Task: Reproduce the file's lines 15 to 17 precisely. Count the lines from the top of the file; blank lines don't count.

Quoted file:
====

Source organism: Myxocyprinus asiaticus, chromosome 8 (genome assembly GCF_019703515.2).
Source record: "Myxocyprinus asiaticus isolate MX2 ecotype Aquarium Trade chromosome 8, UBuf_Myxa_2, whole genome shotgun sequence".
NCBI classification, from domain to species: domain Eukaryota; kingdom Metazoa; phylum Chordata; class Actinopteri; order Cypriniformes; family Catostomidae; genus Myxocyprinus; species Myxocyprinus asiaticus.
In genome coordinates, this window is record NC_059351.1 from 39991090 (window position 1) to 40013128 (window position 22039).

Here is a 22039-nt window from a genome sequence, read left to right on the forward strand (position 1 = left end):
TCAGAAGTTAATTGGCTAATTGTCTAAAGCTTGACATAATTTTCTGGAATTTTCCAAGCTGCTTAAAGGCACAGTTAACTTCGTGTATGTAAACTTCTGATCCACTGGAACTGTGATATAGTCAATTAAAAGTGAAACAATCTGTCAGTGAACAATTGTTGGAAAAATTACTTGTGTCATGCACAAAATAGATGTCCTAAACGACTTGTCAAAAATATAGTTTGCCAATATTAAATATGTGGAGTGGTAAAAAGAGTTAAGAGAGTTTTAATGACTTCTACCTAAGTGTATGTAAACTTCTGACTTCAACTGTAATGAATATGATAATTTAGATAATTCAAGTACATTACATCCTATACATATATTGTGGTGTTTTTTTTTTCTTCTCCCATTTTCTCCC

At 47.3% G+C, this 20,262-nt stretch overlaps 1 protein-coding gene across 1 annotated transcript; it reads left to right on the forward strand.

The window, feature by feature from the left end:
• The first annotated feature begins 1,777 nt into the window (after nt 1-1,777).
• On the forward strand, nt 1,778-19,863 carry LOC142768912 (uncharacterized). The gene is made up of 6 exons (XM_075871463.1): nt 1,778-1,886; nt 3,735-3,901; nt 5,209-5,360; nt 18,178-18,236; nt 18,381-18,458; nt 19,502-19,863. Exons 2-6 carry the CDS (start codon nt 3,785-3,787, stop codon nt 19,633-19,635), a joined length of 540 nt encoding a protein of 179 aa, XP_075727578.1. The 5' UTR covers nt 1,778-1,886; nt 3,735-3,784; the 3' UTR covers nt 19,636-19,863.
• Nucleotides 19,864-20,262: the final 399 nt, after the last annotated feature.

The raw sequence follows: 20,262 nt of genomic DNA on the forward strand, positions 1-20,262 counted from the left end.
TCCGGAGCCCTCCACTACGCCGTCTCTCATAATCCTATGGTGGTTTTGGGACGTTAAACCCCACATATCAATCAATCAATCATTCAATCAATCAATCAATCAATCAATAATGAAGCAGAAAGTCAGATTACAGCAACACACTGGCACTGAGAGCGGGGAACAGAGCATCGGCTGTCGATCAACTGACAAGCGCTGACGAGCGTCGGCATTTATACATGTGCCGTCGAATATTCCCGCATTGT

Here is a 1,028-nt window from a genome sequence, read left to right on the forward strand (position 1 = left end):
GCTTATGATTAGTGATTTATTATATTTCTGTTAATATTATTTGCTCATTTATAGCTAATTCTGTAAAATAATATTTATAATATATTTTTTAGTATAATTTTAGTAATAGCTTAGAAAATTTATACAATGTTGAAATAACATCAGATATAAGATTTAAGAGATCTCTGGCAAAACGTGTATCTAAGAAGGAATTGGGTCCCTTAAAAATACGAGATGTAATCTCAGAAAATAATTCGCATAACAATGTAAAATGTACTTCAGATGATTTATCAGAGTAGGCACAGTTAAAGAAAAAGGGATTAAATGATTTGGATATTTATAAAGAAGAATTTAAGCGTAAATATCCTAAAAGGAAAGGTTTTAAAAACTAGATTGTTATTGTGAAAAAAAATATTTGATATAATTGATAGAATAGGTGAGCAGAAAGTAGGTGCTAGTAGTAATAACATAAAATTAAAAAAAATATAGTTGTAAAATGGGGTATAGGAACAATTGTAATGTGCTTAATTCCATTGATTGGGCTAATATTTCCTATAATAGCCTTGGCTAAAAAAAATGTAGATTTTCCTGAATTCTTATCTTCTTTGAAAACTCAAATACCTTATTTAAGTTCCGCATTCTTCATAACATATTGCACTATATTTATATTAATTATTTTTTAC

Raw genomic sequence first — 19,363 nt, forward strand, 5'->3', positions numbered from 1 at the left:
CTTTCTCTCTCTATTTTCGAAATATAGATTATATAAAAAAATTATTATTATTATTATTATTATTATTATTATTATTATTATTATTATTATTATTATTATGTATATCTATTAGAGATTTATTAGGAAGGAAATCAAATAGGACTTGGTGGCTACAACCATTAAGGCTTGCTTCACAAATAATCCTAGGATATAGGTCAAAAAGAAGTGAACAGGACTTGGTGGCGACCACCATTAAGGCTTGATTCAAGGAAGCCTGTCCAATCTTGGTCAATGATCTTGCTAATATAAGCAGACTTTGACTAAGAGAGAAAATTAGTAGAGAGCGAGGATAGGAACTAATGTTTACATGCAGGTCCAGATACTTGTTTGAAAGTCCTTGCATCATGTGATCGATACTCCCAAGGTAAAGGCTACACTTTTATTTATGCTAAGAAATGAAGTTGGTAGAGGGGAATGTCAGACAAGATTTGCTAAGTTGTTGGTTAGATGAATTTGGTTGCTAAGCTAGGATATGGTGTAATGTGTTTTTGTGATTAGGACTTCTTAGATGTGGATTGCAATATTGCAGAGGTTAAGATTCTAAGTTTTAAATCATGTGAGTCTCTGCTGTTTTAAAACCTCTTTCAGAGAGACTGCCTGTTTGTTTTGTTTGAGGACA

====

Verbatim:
GCTTATGATTAGTGATTTATTATATTTCTGTTAATATTATTTGCTCATTTATAGCTAATTCTGTAAAATAATATTTATAATATATTTTTTAGTATAATTTTAGTAATAGCTTAGAAAATTTATACAATGTTGAAATAACATCAGATATAAGATTTAAGAGATCTCTGGCAAAACGTGTATCTAAGAAGGAATTGGGTCCCTTAAAAATACGAGATGTAATCTCAGAAAATAATTCGCATAACAATGTAAAATGTACTTCAGATGATTTATCAGAGTAGGCACAGTTAAAGAAAAAGGGATTAAATGATTTGGATATTTATAAAGAAGAATTTAAGCGTAAATATCCTAAAAGGAAAGGTTTTAAAAACTAGATTGTTATTGTGAAAAAAAATATTTGATATAATTGATAGAATAGGTGAGCAGAAAGTAGGTGCTAGTAGTAATAACATAAAATTAAAAAAAATATAGTTGTAAAATGGGGTATAGGAACAATTGTAATGTGCTTAATTCCATTGATTGGGCTAATATTTCCTATAATAGCCTTGGCTAAAAAAAATGTAGATTTTCCTGAATTCTTATCTTCTTTGAAAACTCAAATACCTTATTTAAGTTCCGCATTCTTCATAACATATTGCACTATATTTATATTAATTATTTTTTAC

Raw genomic sequence first — 19,363 nt, forward strand, 5'->3', positions numbered from 1 at the left:
CTTTCTCTCTCTATTTTCGAAATATAGATTATATAAAAAAATTATTATTATTATTATTATTATTATTATTATTATTATTATTATTATTATTATTATTATGTATATCTATTAGAGATTTATTAGGAAGGAAATCAAATAGGACTTGGTGGCTACAACCATTAAGGCTTGCTTCACAAATAATCCTAGGATATAGGTCAAAAAGAAGTGAACAGGACTTGGTGGCGACCACCATTAAGGCTTGATTCAAGGAAGCCTGTCCAATCTTGGTCAATGATCTTGCTAATATAAGCAGACTTTGACTAAGAGAGAAAATTAGTAGAGAGCGAGGATAGGAACTAATGTTTACATGCAGGTCCAGATACTTGTTTGAAAGTCCTTGCATCATGTGATCGATACTCCCAAGGTAAAGGCTACACTTTTATTTATGCTAAGAAATGAAGTTGGTAGAGGGGAATGTCAGACAAGATTTGCTAAGTTGTTGGTTAGATGAATTTGGTTGCTAAGCTAGGATATGGTGTAATGTGTTTTTGTGATTAGGACTTCTTAGATGTGGATTGCAATATTGCAGAGGTTAAGATTCTAAGTTTTAAATCATGTGAGTCTCTGCTGTTTTAAAACCTCTTTCAGAGAGACTGCCTGTTTGTTTTGTTTGAGGACA